And here is KafkaProducerDemo class that contains main method and is responsible for getting SimpleKafkaProducer instance and send 10 messages to Kafka.

    package com.aksain.kafka.main;
    import com.aksain.kafka.producers.SimpleKafkaProducer;
     * @author Amit Kumar
    public class KafkaProducerDemo {
        public static void main(String[] args) {
            final String topicName = "test-topic";
            // Get Producer instance in try with resource to get it closed automatically
            final SimpleKafkaProducer simpleKafkaProducer = SimpleKafkaProducer.getInstance();
            // Send 10 messages
            System.out.println("Sending 10 messages to Kafka...");
            for (int i = 0; i < 10; i++) {
                simpleKafkaProducer.send(topicName, "Key" + i, "Sample Message " + i);
            // Release producer resources and commit any pending messages. In real cases, it will be done at
            // application shutdown. E.g. PreDestroy in Spring
            System.out.println("Sent 10 messages to Kafka successfully!!!");
            // Consume these sent messages using following command from Kafka home directory
            // ./bin/ --bootstrap-server localhost:9092 --topic test-topic

    You can also clone and setup this complete project from Github repository.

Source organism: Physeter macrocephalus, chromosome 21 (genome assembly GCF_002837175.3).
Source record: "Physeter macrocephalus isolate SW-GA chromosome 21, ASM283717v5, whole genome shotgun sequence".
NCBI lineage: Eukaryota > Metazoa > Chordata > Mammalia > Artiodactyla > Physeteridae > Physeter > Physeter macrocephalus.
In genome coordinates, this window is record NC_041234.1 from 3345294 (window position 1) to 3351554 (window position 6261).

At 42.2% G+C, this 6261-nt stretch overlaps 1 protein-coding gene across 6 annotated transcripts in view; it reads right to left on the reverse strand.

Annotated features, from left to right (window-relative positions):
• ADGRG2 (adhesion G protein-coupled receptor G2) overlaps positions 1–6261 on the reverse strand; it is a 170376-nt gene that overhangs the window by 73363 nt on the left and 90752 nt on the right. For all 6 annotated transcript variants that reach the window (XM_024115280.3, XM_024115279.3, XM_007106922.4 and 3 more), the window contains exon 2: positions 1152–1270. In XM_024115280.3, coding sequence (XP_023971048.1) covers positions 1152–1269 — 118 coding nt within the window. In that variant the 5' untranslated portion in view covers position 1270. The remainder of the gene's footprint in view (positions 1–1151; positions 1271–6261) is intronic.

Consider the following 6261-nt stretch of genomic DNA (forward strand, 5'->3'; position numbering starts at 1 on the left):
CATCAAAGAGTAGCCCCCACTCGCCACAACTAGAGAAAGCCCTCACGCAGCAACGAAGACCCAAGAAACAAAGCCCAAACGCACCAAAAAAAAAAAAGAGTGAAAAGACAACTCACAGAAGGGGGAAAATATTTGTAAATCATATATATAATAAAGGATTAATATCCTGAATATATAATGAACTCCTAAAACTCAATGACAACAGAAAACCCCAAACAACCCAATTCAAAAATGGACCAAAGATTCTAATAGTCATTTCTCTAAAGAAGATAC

Running Message Producer Demo

    We will be taking following steps to execute our Message Producer Demo -

    Check that your Kafka service is running and accessible by creating a topic with name test-topic by executing following commands from Kafka home directory -

    # Change Zookeeper url, no of partitions and replication factor as applicable to your scenario
    ./bin/ --create --zookeeper localhost:2181 --topic test-topic --partitions 1 --replication-factor 1

    Verify that topics have been created successfully using following command - 

    # Change ZooKeeper Url as applicable
    ./bin/ --list --zookeeper localhost:2181

    Execute following command from Kafka home directory to read messages that producer will be publishing on topic test-topic -

    # Wait for messages on topic: test-topic
    ./bin/ --bootstrap-server localhost:9092 --topic test-topic

    Download runnable jar file of demo from Github dist directory and execute it using following command (in a new terminal as console consumer will be running in supervision mode) - 

    # It assumes that your Kafka is running locally on port 9092
    java -jar simple-kafka-producer-0.0.1-SNAPSHOT.jar
    # Here is output of above program
    Sending 10 messages to Kafka...
    Sent 10 messages to Kafka successfully!!!

    After your producer program completes, go back to terminal running Kafka console consumer and you should see following output there - 

    Sample Message 0
    Sample Message 1
    Sample Message 2
    Sample Message 3
    Sample Message 4
    Sample Message 5
    Sample Message 6
    Sample Message 7
    Sample Message 8
    Sample Message 9




    Thank you for reading through the tutorial. In case of any feedback/questions/concerns, you can communicate same to us through your comments and we shall get back to you as soon as possible.

    Posted By: Amit Kumar
    Published on: 25th May 2018